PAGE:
Golf Course Management

AUG 2018

Golf Course Management magazine is dedicated to advancing the golf course superintendent profession and helping GCSAA members achieve career success.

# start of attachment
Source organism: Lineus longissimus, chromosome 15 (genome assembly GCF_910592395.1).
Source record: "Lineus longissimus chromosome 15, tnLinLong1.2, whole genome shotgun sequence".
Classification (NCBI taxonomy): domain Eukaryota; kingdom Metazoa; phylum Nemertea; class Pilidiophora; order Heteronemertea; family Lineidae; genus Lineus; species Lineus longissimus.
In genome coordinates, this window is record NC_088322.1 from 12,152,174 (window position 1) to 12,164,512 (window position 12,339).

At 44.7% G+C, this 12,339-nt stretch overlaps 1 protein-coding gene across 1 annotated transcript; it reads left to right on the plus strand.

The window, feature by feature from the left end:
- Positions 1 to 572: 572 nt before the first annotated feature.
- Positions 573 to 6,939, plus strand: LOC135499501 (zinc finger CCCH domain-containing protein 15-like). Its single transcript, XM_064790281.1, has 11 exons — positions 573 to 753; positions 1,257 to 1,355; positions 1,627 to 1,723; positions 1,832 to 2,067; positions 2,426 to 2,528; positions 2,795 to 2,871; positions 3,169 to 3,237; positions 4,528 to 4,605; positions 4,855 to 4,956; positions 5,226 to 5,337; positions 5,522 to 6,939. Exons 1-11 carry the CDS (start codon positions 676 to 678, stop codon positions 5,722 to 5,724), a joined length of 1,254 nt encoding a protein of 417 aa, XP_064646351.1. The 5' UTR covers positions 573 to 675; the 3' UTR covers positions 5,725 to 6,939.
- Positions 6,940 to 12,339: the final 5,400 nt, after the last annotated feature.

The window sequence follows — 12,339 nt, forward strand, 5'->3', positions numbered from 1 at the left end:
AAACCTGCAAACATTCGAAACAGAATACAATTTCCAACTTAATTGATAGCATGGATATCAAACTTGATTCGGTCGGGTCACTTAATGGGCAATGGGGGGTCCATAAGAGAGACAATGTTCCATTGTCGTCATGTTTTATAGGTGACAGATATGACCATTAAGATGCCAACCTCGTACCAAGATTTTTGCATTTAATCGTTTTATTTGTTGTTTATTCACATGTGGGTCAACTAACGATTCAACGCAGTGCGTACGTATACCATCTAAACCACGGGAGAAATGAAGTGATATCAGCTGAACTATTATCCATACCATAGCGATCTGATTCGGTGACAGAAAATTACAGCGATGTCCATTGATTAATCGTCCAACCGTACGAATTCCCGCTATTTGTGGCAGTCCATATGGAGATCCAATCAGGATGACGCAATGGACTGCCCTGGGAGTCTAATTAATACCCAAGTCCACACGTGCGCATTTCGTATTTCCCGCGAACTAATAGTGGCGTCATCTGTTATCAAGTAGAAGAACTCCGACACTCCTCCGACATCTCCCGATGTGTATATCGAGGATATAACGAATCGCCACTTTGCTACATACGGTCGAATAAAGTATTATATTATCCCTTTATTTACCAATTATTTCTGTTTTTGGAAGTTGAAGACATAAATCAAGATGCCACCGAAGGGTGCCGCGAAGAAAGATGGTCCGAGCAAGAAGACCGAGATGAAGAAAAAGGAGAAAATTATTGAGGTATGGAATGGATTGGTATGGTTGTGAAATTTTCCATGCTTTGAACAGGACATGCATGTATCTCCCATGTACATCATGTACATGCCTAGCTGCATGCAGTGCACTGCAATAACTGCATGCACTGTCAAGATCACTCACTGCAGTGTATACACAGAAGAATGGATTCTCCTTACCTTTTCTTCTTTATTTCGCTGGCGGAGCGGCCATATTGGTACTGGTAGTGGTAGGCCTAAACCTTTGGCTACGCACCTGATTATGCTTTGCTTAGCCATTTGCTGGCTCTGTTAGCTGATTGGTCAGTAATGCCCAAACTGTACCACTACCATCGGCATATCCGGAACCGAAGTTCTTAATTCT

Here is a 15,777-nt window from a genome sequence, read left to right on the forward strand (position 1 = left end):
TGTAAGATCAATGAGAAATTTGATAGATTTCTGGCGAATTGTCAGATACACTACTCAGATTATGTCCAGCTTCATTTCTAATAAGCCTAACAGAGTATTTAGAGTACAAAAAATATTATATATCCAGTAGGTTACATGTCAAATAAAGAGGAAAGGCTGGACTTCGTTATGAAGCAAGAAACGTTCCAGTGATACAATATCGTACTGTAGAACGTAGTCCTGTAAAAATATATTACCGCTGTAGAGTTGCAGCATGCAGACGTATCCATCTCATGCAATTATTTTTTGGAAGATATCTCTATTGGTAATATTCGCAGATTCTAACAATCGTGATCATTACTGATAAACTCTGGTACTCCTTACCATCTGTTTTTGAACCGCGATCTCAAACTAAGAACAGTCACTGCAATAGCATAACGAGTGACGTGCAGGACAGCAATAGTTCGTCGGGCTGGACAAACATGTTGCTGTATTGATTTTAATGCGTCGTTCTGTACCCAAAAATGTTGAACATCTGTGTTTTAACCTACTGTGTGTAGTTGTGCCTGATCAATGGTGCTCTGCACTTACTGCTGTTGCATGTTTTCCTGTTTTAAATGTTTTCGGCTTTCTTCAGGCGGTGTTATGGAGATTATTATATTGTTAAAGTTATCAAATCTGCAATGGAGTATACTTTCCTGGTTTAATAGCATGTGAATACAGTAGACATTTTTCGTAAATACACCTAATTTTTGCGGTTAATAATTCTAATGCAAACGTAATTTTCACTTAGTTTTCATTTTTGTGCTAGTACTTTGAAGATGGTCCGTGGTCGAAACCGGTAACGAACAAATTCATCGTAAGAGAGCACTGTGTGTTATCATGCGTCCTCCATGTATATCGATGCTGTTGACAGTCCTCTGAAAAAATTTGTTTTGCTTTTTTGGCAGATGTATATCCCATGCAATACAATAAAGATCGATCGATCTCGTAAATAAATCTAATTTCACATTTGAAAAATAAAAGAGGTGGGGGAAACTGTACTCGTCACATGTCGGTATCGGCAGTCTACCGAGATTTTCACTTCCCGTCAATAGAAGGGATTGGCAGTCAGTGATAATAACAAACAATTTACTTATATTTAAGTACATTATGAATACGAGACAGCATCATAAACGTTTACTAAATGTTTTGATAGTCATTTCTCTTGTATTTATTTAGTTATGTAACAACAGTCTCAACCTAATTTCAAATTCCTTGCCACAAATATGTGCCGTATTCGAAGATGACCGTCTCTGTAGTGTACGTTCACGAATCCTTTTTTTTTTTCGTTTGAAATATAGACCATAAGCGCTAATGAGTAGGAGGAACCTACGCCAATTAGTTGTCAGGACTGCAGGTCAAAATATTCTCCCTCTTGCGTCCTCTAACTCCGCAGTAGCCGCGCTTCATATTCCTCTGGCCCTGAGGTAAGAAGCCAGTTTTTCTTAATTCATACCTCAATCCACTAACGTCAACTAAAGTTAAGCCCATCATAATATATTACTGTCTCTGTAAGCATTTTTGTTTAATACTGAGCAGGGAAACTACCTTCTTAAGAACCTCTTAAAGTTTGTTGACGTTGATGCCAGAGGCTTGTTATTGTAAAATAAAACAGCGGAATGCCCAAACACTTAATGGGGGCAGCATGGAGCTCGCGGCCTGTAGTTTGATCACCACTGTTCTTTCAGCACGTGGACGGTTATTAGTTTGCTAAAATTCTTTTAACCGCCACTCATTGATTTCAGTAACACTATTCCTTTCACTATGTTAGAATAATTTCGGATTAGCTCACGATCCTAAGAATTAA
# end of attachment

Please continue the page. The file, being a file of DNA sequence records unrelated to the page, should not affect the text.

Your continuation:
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38 GOLF COURSE MANAGEMENT 08.18 going to be a dad," Arraya says. He decided to remain in Florida and took a job making $4.75 per hour to strip and wax floors. "I told myself that I did not want to not be in my son's life," he says. Facing one of the numerous forks in the road he would encounter, Arraya showed maturity at a young age. His decision meant finding a job that would pay more and promised other perks. e 75-cent in - crease in pay he received by leaving a job waxing floors to work at MetroWest even - tually proved to be worth every penny. A child of divorce at a young age, Arraya ar - ranged to spend time with his family. "I was used to working the night shift, but by taking the job at MetroWest, I went in early and was able to see my son at night," Arraya says. "at was important to me to have some sort of balance. I wanted to make sure he had a better life than I did when I was young." Arraya has implemented his beliefs at home and at work. He is determined to grow as a person for his family and grow a team at Bellerive. For Arraya, growing peo - ple is at least as important as growing grass. "It (PGA Championship) has political significance in golf globally and in the indus - try. But, compared to life, it has less mean- ing," Arraya says. "I have an obligation to my club and staff to be better for people, not bet - ter for something or a championship." A work in progress With $400 in his pocket and a wife and baby Isaih at home, Arraya recalls going to purchase a car. e experience drove him to greater heights in his profession. "When I went to buy a car, I didn't have credit. I still remember that feeling of rejec - tion," Arraya says. "My now-ex-wife's family helped to get us going. I thought, 'at will never happen again.'" Arraya, a 19-year GCSAA member, was promoted by the end of his first year at MetroWest while on the side earning an associate degree in computer electronic en - gineering. He was offered a job as an engi- neer when Universal's Island of Adventure was being built in Orlando. He could have made $55,000 annually but chose to remain in golf making $9.50 an hour. "I loved golf course management. It was no longer about the money," he says. His decision to stay in the industry paid off. At 20, Arraya became an assistant super - intendent at Hawk's Nest Golf Club in Vero Beach, Fla., where he spent his spare time securing an associate degree in golf course operations and grounds management from Indian River State College. To earn extra money, Arraya worked nights resurfacing and conditioning clay courts at e Moorings Yacht & Country Club. "We had a young child and a lot of stu - dent debt. en we found out we were preg- nant with (his daughter) Aleanah," he says. GCSAA's job board sparked a new direc - tion. "I knew I needed multicourse experi- ence in Florida to differentiate myself from others," Arraya says. "I saw Black Diamond Ranch (in Lecanto, Fla.) was looking for an assistant. It said to call John Cunningham, CGCS (director of golf and landscape op - erations), so, in old-school fashion, I faxed my résumé." Arraya got the job. On his first day, Arraya hopped into the driver's seat of a utility vehicle with Cunningham as the passenger. Before they departed, Arraya told Cunningham he'd grab the cup cutter. at triggered quite a conversation. "John said, 'What do you mean?' I said, 'We're going to cut cups; aren't we going to set up?' He said, 'Yes, we are headed to lead the setup, but cutting cups — that's not your job.' I said, 'What do you mean? I'm not going to work?' He said, 'Oh, you're going to work; you're going to work a whole lot. But you're not going to be cutting cups for me. You're too important. I need your lead - ership.' I said, 'Oh, really?' I was completely perplexed, because I was used to working from a provided list and was responsible for setting up the course every day. I was never taught to lead," Arraya says. Cunningham, a 22-year association member, had three assistants. eir goal? Make Black Diamond the best-conditioned course in Florida. Cunningham hoped one Left: Arraya (right, in driver's seat) meets regularly with the maintenance staff at Bellerive, including (from left) assistants Lennon, White and Brewster. Below: The #Prestige365 bracelets that each member of the maintenance staff at Bellerive wears to remind them of the department's goals and culture.

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